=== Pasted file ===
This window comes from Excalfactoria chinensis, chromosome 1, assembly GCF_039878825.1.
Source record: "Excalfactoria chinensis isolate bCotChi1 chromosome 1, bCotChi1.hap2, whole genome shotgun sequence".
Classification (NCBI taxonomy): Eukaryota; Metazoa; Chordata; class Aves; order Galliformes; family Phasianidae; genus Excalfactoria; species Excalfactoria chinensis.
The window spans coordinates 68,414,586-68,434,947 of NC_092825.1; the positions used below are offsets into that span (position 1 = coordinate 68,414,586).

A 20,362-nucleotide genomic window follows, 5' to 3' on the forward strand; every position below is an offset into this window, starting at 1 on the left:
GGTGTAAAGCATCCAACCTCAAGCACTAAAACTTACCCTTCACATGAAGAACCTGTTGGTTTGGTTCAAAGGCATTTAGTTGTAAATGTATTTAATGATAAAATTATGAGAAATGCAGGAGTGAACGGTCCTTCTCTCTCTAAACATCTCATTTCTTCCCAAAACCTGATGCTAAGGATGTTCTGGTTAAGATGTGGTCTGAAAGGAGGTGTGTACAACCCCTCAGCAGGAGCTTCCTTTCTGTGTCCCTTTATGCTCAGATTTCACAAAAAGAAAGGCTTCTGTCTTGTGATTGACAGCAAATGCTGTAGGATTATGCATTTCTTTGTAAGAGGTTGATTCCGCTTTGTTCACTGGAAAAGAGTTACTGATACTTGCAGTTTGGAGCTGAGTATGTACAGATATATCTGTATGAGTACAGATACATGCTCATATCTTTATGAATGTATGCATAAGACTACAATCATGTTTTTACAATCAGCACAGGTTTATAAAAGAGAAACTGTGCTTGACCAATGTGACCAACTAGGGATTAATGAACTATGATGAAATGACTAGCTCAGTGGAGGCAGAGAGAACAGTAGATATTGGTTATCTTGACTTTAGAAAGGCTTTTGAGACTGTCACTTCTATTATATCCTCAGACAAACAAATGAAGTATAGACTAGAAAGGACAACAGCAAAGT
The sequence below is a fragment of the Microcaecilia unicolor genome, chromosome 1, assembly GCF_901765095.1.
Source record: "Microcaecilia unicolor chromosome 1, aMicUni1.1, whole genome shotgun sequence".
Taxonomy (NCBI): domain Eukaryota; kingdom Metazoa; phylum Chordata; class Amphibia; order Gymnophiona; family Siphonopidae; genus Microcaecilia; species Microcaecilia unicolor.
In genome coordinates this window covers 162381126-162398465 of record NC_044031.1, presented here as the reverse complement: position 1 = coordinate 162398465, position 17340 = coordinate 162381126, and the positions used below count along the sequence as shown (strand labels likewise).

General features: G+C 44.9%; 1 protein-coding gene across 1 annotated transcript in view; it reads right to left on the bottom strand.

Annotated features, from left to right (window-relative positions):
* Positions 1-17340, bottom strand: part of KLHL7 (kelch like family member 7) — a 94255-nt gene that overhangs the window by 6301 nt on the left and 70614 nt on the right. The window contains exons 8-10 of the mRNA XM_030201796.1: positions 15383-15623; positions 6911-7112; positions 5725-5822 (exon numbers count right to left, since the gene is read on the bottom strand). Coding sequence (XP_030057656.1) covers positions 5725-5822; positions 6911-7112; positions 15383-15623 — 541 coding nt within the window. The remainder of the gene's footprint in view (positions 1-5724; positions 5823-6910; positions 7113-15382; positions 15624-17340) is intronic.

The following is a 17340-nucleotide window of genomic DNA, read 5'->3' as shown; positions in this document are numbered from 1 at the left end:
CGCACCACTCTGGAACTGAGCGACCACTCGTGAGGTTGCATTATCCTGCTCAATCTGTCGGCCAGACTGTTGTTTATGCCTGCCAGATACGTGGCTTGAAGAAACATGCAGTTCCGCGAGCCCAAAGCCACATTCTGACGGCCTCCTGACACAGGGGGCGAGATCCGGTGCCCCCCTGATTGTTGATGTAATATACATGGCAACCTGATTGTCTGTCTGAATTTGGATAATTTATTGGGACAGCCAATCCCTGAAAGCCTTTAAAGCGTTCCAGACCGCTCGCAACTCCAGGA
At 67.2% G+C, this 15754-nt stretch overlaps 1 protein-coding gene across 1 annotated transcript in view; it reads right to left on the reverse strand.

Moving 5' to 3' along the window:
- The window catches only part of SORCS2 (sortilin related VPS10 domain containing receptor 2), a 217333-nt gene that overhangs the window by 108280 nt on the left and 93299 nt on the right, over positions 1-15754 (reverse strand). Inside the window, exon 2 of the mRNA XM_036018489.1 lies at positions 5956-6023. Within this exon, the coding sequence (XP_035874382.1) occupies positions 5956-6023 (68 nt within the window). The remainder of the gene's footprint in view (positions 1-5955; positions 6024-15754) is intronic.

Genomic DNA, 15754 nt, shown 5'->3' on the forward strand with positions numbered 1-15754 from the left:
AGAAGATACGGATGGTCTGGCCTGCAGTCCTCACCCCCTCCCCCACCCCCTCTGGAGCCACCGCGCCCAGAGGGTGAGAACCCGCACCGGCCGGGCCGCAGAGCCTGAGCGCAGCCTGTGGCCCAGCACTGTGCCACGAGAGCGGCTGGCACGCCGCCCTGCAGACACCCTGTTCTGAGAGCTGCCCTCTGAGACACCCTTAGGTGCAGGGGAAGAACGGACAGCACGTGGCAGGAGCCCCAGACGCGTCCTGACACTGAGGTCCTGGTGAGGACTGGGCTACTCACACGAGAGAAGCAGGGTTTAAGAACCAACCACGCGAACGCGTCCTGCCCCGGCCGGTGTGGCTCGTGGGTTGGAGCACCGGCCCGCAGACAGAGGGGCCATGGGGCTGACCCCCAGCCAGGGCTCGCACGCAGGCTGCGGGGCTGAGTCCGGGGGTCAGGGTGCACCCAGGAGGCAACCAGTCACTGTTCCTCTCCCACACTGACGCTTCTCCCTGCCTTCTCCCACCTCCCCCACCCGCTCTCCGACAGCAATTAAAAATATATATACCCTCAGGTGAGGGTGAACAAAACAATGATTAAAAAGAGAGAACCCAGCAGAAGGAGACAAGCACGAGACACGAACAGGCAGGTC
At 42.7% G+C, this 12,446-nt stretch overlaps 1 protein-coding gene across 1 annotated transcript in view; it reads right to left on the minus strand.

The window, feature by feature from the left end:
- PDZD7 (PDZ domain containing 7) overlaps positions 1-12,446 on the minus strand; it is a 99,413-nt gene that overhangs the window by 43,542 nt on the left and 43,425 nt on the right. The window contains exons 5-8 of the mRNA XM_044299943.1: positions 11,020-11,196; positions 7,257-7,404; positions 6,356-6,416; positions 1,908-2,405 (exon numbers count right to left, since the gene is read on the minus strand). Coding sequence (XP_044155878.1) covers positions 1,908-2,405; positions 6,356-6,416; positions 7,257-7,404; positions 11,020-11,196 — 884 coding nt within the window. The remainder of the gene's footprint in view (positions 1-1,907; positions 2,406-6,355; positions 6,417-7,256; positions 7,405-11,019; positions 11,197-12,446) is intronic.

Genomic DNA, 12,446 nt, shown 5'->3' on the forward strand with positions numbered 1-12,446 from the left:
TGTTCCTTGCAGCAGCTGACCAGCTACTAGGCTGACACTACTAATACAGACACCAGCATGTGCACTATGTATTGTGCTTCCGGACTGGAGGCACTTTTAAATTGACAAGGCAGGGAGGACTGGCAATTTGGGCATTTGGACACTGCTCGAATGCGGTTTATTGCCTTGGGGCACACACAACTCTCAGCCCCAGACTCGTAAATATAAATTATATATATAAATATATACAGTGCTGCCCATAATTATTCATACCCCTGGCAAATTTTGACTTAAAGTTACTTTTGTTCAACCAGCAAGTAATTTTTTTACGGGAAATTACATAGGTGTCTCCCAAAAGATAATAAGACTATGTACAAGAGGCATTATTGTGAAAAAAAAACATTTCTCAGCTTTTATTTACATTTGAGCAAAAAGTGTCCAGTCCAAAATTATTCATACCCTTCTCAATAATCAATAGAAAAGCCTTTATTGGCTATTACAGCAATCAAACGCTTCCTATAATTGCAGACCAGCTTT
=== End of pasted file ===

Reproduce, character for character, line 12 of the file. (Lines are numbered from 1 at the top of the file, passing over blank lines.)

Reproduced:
Annotated features, from left to right (window-relative positions):